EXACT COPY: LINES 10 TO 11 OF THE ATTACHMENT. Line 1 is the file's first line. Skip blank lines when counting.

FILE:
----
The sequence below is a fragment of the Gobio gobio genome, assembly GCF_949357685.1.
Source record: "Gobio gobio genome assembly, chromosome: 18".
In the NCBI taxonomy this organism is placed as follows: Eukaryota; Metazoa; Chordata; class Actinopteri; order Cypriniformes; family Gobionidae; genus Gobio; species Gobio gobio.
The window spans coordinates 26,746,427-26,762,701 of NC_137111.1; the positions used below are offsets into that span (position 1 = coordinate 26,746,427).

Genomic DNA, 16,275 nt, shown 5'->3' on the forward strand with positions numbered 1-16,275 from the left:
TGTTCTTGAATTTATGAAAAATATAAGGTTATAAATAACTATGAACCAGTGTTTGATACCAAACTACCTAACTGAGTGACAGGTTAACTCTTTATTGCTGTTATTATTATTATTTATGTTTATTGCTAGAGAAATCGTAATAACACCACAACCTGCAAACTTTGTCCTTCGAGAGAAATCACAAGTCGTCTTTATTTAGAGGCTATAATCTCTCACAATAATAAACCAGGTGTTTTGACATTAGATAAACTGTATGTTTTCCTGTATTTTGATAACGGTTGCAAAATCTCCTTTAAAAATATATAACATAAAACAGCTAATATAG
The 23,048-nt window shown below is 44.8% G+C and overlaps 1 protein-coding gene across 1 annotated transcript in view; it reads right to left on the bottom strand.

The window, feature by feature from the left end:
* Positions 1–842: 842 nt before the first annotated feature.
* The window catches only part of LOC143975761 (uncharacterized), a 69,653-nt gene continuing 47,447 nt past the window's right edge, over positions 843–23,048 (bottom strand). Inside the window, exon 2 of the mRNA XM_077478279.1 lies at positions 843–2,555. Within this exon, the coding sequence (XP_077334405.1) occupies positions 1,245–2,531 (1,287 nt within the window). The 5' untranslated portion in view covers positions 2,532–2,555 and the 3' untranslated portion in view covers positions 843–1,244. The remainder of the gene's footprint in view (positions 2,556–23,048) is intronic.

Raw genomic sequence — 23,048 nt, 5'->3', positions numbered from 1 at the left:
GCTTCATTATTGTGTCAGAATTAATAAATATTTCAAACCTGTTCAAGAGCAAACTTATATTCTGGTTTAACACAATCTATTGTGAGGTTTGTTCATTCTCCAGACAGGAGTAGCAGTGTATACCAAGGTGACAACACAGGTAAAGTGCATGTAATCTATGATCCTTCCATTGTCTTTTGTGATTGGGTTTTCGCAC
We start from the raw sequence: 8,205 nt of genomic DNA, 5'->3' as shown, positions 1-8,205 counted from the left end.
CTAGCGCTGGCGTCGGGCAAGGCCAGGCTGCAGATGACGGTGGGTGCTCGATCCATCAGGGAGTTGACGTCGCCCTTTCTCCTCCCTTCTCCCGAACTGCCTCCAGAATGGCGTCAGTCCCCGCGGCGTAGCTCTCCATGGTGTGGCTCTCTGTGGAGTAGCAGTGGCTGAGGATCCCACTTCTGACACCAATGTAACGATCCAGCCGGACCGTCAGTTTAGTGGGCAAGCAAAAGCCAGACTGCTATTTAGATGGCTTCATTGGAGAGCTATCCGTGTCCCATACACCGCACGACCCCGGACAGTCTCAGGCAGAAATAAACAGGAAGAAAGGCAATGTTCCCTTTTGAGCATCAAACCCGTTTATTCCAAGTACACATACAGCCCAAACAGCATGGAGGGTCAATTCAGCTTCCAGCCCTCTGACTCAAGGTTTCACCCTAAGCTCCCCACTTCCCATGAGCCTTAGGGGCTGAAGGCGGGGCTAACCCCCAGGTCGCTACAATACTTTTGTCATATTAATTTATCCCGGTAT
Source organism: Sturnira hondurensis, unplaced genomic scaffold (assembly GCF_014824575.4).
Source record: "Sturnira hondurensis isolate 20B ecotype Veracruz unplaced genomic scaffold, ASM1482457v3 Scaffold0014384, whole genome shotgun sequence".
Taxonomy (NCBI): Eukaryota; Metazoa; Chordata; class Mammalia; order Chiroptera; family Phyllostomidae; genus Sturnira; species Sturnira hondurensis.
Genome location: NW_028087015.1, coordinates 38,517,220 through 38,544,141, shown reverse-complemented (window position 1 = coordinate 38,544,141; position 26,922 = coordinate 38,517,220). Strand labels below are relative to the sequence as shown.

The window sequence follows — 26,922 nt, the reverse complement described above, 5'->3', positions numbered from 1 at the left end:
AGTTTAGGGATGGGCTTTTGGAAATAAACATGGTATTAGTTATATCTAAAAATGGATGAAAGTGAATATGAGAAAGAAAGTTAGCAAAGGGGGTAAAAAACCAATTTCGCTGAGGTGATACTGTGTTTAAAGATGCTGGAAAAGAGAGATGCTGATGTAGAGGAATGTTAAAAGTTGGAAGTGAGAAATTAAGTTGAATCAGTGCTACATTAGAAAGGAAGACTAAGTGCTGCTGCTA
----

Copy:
* The window catches only part of LOC143975761 (uncharacterized), a 69,653-nt gene continuing 47,447 nt past the window's right edge, over positions 843–23,048 (bottom strand). Inside the window, exon 2 of the mRNA XM_077478279.1 lies at positions 843–2,555. Within this exon, the coding sequence (XP_077334405.1) occupies positions 1,245–2,531 (1,287 nt within the window). The 5' untranslated portion in view covers positions 2,532–2,555 and the 3' untranslated portion in view covers positions 843–1,244. The remainder of the gene's footprint in view (positions 2,556–23,048) is intronic.

Raw genomic sequence — 23,048 nt, 5'->3', positions numbered from 1 at the left: